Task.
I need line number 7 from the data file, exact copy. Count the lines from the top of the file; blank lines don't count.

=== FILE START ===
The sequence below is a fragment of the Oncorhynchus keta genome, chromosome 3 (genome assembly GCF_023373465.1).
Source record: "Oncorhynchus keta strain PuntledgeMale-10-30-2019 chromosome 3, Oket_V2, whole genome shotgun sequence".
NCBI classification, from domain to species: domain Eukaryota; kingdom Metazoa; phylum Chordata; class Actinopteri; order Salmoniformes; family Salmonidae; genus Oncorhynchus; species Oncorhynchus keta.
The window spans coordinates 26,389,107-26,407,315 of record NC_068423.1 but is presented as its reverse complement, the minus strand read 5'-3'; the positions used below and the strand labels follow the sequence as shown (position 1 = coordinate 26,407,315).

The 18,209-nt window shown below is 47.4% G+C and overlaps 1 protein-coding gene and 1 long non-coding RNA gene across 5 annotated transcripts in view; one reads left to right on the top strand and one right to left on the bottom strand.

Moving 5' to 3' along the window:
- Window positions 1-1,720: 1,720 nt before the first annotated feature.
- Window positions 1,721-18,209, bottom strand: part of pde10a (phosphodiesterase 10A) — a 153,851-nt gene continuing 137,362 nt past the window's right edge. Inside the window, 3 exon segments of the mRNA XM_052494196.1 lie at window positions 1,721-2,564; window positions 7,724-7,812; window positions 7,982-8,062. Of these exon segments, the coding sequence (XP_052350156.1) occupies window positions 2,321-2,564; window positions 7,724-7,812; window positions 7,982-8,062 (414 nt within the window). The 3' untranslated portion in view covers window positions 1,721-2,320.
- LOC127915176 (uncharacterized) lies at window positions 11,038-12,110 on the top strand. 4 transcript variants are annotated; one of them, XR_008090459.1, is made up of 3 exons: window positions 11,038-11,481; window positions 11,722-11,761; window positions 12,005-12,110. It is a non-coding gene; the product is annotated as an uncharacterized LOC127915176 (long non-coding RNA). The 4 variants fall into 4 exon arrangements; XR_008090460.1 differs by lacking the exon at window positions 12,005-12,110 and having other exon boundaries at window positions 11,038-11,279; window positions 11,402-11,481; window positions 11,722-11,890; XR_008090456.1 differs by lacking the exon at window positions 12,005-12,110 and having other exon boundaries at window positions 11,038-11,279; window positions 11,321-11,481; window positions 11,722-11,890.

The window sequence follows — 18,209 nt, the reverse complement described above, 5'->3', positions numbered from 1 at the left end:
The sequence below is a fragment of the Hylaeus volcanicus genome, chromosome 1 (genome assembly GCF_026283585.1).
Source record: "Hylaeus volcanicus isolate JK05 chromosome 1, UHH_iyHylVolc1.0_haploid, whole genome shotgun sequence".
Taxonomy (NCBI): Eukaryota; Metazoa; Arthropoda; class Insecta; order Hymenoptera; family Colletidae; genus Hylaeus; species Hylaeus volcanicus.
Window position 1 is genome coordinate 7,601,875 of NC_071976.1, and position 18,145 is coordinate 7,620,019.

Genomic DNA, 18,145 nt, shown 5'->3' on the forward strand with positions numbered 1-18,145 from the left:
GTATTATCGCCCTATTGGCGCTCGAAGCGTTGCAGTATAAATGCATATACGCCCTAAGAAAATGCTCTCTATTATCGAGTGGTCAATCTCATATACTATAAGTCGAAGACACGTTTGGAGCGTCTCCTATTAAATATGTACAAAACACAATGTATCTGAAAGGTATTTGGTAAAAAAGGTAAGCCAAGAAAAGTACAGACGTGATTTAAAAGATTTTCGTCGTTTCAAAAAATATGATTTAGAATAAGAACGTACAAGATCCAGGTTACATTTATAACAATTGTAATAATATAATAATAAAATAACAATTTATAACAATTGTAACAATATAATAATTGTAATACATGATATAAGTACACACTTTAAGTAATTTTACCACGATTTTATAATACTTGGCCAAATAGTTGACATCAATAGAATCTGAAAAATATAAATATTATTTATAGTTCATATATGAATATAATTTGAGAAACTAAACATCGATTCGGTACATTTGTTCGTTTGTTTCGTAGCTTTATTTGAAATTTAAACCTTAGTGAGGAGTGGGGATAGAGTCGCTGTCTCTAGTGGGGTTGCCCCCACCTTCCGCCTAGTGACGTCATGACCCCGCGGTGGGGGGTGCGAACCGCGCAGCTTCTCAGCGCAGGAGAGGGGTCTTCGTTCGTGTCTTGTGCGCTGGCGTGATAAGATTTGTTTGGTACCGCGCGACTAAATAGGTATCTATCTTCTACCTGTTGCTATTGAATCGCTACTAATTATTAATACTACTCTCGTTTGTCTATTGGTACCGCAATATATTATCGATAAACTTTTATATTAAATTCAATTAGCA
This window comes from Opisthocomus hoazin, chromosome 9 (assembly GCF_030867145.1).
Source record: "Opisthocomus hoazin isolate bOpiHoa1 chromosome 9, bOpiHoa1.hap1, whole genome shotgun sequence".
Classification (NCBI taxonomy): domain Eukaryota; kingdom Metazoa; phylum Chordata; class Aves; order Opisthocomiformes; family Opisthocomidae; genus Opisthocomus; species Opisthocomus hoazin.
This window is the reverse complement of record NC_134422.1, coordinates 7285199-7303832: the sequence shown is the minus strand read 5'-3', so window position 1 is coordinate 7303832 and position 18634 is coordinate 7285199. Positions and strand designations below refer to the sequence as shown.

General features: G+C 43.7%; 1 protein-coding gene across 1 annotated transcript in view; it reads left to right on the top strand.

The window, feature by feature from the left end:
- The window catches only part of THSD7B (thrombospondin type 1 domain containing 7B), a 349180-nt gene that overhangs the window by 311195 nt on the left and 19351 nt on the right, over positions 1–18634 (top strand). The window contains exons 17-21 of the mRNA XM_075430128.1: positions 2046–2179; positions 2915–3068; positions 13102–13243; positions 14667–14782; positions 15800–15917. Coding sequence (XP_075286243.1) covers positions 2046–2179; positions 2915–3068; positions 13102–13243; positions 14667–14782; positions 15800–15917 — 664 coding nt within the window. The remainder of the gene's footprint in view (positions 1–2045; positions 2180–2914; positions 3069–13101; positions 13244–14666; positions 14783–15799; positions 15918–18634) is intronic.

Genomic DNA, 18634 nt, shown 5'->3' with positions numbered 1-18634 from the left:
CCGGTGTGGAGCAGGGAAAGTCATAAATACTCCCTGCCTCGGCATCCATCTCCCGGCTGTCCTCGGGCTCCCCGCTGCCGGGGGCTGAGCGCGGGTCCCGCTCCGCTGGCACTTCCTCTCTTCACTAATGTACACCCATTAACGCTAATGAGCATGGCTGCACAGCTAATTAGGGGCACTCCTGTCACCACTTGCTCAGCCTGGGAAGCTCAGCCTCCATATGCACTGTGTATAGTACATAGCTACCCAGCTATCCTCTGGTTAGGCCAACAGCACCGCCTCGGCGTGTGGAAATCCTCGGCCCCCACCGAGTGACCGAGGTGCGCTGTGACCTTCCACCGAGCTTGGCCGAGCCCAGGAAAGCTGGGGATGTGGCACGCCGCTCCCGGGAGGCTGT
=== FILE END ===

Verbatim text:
- Window positions 1-1,720: 1,720 nt before the first annotated feature.